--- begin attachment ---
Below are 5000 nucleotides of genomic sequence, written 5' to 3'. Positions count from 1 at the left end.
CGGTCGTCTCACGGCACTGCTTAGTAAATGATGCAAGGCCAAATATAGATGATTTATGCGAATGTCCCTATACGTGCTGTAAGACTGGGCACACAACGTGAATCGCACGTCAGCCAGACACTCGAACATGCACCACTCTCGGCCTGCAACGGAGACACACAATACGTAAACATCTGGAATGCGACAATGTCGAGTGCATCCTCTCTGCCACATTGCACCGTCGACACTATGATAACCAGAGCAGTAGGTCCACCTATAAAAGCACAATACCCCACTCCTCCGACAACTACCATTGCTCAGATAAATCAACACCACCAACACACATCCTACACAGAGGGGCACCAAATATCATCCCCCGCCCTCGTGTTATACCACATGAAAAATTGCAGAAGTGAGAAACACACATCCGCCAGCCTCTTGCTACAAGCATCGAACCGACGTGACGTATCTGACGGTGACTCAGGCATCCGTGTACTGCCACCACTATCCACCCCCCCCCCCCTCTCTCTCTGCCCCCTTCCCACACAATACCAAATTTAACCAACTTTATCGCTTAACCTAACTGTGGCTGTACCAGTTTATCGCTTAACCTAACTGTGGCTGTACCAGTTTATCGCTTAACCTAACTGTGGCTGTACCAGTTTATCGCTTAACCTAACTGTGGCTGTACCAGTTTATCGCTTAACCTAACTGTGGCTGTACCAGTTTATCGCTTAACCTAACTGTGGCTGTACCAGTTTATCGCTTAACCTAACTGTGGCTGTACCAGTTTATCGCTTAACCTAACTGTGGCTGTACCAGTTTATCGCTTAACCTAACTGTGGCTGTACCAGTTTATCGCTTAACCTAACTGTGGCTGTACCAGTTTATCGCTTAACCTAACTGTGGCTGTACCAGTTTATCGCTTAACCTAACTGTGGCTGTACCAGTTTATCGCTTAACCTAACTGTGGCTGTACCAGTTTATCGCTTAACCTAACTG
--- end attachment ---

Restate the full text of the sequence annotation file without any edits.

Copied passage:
Below are 5000 nucleotides of genomic sequence, written 5' to 3'. Positions count from 1 at the left end.
CGGTCGTCTCACGGCACTGCTTAGTAAATGATGCAAGGCCAAATATAGATGATTTATGCGAATGTCCCTATACGTGCTGTAAGACTGGGCACACAACGTGAATCGCACGTCAGCCAGACACTCGAACATGCACCACTCTCGGCCTGCAACGGAGACACACAATACGTAAACATCTGGAATGCGACAATGTCGAGTGCATCCTCTCTGCCACATTGCACCGTCGACACTATGATAACCAGAGCAGTAGGTCCACCTATAAAAGCACAATACCCCACTCCTCCGACAACTACCATTGCTCAGATAAATCAACACCACCAACACACATCCTACACAGAGGGGCACCAAATATCATCCCCCGCCCTCGTGTTATACCACATGAAAAATTGCAGAAGTGAGAAACACACATCCGCCAGCCTCTTGCTACAAGCATCGAACCGACGTGACGTATCTGACGGTGACTCAGGCATCCGTGTACTGCCACCACTATCCACCCCCCCCCCCCTCTCTCTCTGCCCCCTTCCCACACAATACCAAATTTAACCAACTTTATCGCTTAACCTAACTGTGGCTGTACCAGTTTATCGCTTAACCTAACTGTGGCTGTACCAGTTTATCGCTTAACCTAACTGTGGCTGTACCAGTTTATCGCTTAACCTAACTGTGGCTGTACCAGTTTATCGCTTAACCTAACTGTGGCTGTACCAGTTTATCGCTTAACCTAACTGTGGCTGTACCAGTTTATCGCTTAACCTAACTGTGGCTGTACCAGTTTATCGCTTAACCTAACTGTGGCTGTACCAGTTTATCGCTTAACCTAACTGTGGCTGTACCAGTTTATCGCTTAACCTAACTGTGGCTGTACCAGTTTATCGCTTAACCTAACTGTGGCTGTACCAGTTTATCGCTTAACCTAACTGTGGCTGTACCAGTTTATCGCTTAACCTAACTGTGGCTGTACCAGTTTATCGCTTAACCTAACTG